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Howard University students end occupation of administration building

An eight-day occupation of a Howard University administrative building ended on April 6, after students and university trustees reached a deal. (Video: WUSA9)
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Howard University students and officials announced an end Friday to a lengthy occupation of the administration building at the historically black college, a student protest that put a spotlight on long-simmering grievances.

The deal between university trustees and students promises that students will be involved in reviewing the adequacy of on-campus housing at the Northwest Washington school. It also makes pledges about improving the reporting of sexual violence and holding the line on tuition.

The students had called for the resignation of Howard’s embattled president, Wayne A.I. Frederick, but he attended the news conference announcing the pact, and there is no mention of him in the resolution issued by the school’s Board of Trustees.

“My fellow board members and I charged President Frederick with making progress on the critical issues facing our university,” Board of Trustees member Marie Johns said at the news conference. “While he has made significant advancements, we all acknowledge there is much more work to be done. He is committed to stewarding this institution and he continues to have our unequivocal and unwavering support.”

The student demands met by trustees represent a check on Frederick, said Maya McCollum, a Howard freshman and member of HU Resist, the student group that organized the occupation.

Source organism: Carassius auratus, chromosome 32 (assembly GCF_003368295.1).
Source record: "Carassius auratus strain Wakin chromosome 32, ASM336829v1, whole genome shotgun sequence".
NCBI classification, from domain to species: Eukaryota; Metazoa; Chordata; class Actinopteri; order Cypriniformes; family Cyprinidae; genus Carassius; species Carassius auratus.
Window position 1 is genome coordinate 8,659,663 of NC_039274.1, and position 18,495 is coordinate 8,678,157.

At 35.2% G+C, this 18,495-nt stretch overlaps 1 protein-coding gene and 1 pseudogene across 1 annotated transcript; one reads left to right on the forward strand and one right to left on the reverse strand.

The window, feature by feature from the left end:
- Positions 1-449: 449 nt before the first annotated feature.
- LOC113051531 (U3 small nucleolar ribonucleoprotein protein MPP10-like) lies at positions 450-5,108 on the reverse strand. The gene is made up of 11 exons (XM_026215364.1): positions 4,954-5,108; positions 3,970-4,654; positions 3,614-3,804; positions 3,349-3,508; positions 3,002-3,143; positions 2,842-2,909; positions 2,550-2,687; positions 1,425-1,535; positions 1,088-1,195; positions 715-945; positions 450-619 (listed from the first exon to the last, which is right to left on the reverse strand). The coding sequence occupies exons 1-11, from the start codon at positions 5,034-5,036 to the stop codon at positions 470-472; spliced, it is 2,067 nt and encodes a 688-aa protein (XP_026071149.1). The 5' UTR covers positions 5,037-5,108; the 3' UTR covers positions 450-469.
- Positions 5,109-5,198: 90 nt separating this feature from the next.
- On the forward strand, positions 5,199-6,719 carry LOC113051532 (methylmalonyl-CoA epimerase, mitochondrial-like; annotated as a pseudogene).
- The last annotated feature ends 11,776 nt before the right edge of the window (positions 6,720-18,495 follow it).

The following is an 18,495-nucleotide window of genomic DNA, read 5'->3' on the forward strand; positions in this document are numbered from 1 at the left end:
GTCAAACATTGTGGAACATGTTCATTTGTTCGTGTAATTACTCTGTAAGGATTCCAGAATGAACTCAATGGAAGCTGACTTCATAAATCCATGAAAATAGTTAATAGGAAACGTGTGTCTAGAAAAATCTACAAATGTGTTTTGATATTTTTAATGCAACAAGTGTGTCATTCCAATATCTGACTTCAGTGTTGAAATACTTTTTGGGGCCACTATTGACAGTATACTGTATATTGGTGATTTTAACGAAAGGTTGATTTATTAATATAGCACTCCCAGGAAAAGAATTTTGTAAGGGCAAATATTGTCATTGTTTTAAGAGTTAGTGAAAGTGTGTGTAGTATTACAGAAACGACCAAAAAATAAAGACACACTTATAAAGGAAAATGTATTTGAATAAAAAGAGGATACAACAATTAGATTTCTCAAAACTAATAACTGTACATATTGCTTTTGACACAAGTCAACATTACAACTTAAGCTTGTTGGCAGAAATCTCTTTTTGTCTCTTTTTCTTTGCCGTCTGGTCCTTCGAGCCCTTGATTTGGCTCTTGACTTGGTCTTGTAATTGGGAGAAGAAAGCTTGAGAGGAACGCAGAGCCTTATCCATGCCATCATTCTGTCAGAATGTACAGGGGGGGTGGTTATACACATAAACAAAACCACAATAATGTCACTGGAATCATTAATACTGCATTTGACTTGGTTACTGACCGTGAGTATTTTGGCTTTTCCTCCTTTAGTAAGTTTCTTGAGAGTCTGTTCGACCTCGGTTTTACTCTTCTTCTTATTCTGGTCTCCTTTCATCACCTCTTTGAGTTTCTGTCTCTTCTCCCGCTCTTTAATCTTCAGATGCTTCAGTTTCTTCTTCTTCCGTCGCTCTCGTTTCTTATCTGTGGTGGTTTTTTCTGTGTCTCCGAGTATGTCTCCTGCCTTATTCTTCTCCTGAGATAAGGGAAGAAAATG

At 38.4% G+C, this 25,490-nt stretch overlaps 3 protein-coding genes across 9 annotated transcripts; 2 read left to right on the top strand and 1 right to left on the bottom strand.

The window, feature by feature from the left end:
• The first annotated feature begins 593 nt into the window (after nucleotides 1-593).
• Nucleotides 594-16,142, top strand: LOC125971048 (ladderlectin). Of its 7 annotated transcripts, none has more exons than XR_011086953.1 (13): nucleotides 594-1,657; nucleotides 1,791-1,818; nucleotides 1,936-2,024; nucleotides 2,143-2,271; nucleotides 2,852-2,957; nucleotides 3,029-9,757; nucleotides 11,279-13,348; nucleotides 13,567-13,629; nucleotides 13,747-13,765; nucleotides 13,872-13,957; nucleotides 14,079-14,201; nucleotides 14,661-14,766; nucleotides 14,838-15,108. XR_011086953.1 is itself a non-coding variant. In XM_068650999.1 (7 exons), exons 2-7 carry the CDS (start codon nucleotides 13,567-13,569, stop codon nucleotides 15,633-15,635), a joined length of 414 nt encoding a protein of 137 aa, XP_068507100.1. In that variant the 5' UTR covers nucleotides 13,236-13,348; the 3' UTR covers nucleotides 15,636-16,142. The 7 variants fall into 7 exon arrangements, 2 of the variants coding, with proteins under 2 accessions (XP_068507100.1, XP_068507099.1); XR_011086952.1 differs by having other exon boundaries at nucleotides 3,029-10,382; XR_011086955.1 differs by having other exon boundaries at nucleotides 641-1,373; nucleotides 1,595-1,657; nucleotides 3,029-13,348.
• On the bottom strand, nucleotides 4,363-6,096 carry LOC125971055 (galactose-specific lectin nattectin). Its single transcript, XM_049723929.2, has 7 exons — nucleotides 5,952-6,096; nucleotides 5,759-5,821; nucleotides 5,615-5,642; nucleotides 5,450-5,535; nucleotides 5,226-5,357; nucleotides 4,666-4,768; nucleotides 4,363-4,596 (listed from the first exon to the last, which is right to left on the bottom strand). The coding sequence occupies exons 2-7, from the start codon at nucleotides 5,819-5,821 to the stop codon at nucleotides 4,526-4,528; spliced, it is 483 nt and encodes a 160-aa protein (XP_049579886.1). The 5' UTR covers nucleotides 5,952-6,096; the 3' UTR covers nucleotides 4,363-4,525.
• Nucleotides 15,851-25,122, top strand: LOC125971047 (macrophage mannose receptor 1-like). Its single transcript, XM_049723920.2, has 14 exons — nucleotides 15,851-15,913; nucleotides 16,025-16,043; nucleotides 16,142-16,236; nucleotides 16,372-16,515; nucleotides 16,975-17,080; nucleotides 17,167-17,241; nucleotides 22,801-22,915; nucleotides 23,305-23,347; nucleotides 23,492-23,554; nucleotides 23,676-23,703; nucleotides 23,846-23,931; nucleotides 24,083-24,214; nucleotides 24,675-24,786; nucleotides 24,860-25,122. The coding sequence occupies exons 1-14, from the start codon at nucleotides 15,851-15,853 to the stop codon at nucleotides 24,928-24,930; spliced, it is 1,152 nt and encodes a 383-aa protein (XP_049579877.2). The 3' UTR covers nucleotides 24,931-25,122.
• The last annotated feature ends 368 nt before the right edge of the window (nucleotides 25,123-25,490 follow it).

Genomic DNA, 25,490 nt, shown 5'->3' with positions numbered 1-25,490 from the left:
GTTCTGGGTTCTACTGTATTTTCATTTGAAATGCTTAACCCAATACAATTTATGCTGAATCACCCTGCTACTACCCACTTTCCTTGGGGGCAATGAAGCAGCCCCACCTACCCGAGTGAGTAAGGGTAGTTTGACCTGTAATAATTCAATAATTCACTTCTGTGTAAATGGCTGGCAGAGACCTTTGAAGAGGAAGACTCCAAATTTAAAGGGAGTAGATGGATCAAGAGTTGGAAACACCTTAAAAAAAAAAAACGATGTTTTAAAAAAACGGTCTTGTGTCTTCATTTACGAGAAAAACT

“Honestly, this is a new step forward to start a new relationship with him,” McCollum said. “Maybe this opened up his eyes. It definitely opened up the Board of Trustees, and we look forward to a new relationship with them. But the students know that this is a new beginning.”

Students took over the administration building March 29, hanging a banner that read “Student Power” by elevators.

On Friday, Johns said the “A” building was “once again open to all members of our community.”

“Today marks the next chapter of progress in Howard University,” the trustee said.

Throughout the demonstration, students met for negotiating sessions with trustees, hashing out demands that included calls for an overhaul of policies related to sexual assault, improvements in how the school handles mental health concerns and a greater voice in university decision-making.

Howard on Friday released a “statement of commitments” approved by trustees, intended to address needs of the campus community. Those commitments included a task force that will be charged with a review of the Howard University Department of Public Safety, and a task force focused on sexual assault and sexual harassment.

“I just want to thank everyone, and please urge each other to not forget the connections that you built today,” said Howard senior Alexis McKenney, an organizer with HU Resist. “Do not forget the art that you created this week. Do not forget the songs that you sang, the chants that we screamed from the halls at 3 a.m.”

After a worried Howard student emailed her president about housing, he replied about her ‘tone’